There are changes in store for high school students in Farmington this year. The school district has updated the student handbook and installed hundreds of real-time video cameras at every school in the district.
Students and parents, last year, had to deal with closed campuses for the first time in recent years. Administrators from both Farmington and Piedra Vista high schools reported to the school board Tuesday, July 17, that they did not experience many problems after fencing both campuses and stationing security guards at the parking lot entrances. There also was a police presence at the start of school, which let students know the district was serious about keeping kids on school grounds throughout the day.
This year, video cameras will be added to allow principals and authorities an opportunity to view student activities in the halls and congregating areas. There will be none in restrooms, because “you can’t do that,” explained Frank Stimac, assistant superintendent.
There will be signs posted on each campus saying there are surveillance cameras on the property. “Even though we’ve had video cameras in the schools for eight years, there weren’t that many and they were pointed at doors and only monitored at night,” said Robert Emerson, assistant superintendent. “Principals can watch it in real time from their office. There are a lot more (cameras) than when we were just monitoring the doors for vandalism and break-ins.”
After school and on weekends the Juvenile Detention Center will monitor the cameras. “It’s not going to cost us anything, just some hardware,” Stimac said.
Emerson added that the policy was adopted because there were more cameras on campus that could be accessed at any time.
The cameras are just one change students will have to get used to. Administrative staff from the three high schools got together and added some important new language and rules to the 2012-2013 handbooks, according to FHS Assistant Principal Kristy Burns.
New words and definitions were added to address societal changes. These include implementing rules about “cyberbullying” and “sexting.”
“Every year there is something new,” Burns said. “If you get onto Myspace or Facebook and say you are going to kick their butt after lunch, this makes it a clear assault.”
There are Internet filters on campus, but she said students find ways of getting around those filters. “They can get on. We try to restrict it, but they get on,” Burns said. “It’s a battle.”
As far as “sexting” goes, Burns said there have not been any instances of it at Farmington High, but it is an issue that needs to be addressed as it is a growing trend across the nation.
Emerson developed a handbook definition for “sexting” from the Miami-Dade County definition. “It’s basically saying that we are not going to tolerate that behavior,” he explained.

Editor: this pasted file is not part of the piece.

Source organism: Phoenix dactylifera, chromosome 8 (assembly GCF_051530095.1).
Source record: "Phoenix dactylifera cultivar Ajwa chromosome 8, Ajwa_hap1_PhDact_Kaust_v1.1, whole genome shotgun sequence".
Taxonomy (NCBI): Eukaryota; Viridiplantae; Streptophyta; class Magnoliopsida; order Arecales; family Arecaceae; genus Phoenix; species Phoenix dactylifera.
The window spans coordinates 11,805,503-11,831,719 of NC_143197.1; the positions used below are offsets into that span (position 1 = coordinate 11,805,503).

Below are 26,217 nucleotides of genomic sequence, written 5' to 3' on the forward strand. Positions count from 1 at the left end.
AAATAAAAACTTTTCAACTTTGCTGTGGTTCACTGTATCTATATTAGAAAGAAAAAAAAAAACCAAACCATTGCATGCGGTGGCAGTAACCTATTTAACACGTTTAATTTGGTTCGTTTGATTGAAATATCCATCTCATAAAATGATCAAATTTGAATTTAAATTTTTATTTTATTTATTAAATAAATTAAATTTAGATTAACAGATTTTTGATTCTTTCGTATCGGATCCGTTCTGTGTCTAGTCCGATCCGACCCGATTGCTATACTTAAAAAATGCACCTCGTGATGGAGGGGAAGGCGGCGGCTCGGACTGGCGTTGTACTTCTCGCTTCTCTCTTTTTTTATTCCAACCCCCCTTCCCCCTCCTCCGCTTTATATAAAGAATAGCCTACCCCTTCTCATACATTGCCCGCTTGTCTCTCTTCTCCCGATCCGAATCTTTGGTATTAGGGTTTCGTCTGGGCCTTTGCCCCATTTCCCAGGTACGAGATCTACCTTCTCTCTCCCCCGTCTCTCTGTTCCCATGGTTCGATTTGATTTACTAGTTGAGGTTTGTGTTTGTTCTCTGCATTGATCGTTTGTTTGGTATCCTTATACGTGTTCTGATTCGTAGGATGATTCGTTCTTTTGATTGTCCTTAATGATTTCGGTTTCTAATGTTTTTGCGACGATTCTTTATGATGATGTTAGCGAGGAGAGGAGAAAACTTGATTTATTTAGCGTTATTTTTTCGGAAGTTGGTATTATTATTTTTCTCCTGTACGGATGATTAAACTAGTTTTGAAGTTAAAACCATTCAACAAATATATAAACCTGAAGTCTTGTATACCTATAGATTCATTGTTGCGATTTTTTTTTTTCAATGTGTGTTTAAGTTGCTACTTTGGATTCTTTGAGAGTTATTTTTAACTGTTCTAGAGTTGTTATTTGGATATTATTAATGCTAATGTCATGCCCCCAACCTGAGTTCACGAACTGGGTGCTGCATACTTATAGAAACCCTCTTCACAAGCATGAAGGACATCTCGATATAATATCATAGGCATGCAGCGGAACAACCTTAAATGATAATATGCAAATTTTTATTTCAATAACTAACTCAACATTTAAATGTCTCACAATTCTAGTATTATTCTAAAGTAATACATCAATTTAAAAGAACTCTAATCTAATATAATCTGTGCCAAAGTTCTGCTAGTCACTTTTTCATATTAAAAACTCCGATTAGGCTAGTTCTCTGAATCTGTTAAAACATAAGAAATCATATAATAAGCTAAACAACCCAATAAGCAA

Sexting is the act of sending sexually explicit photos or material by mobile phone. The word is derived from the combination of sex and texting, and according to School Board Member Bill Young, New Mexico laws have not been updated to address the growing problem.
“If we have one of our students violate this it falls under the New Mexico sex offender act. They could face up to seven years in prison and become a registered sex offender,” Young said. “I don’t think people understand the consequences of sexting.”
In case students don’t read the handbook, they will be familiarized with the topic during computer laptop training, Emerson said.
A third change was added in the dress code policy; basically all three high schools have implemented a “No Tank Top” policy. “It was something all the high schools discussed at length to determine whether tank tops should be removed from the dress code. It was decided that all three high schools would implement a no tank tops policy,” Burns explained.
This is to combat the issue of students wearing provocative clothing. The handbook already covered spaghetti straps, shirts with no backs and crop tops, but administrators felt tank tops needed to be added to keep students’ minds in the classroom, Burns said.
Anthony Smagacz, assistant principal at Piedra Vista High School, said he believes his office will be filled the first week of school with students that have their shoulders showing. He wanted to know if there would be leniency.
Burns stated that the district would be lenient with students the first couple of weeks, and would even offer free T-shirts to those students who don’t have something else to wear.
Parent Patty Merrion asked about school uniforms that include tank tops, such as those of the basketball and volleyball teams. She was told the tank tops would be allowed on the court but not during classroom time.
All of the changes were presented to the Farmington School Board for a first reading. They will be adopted during the August meeting.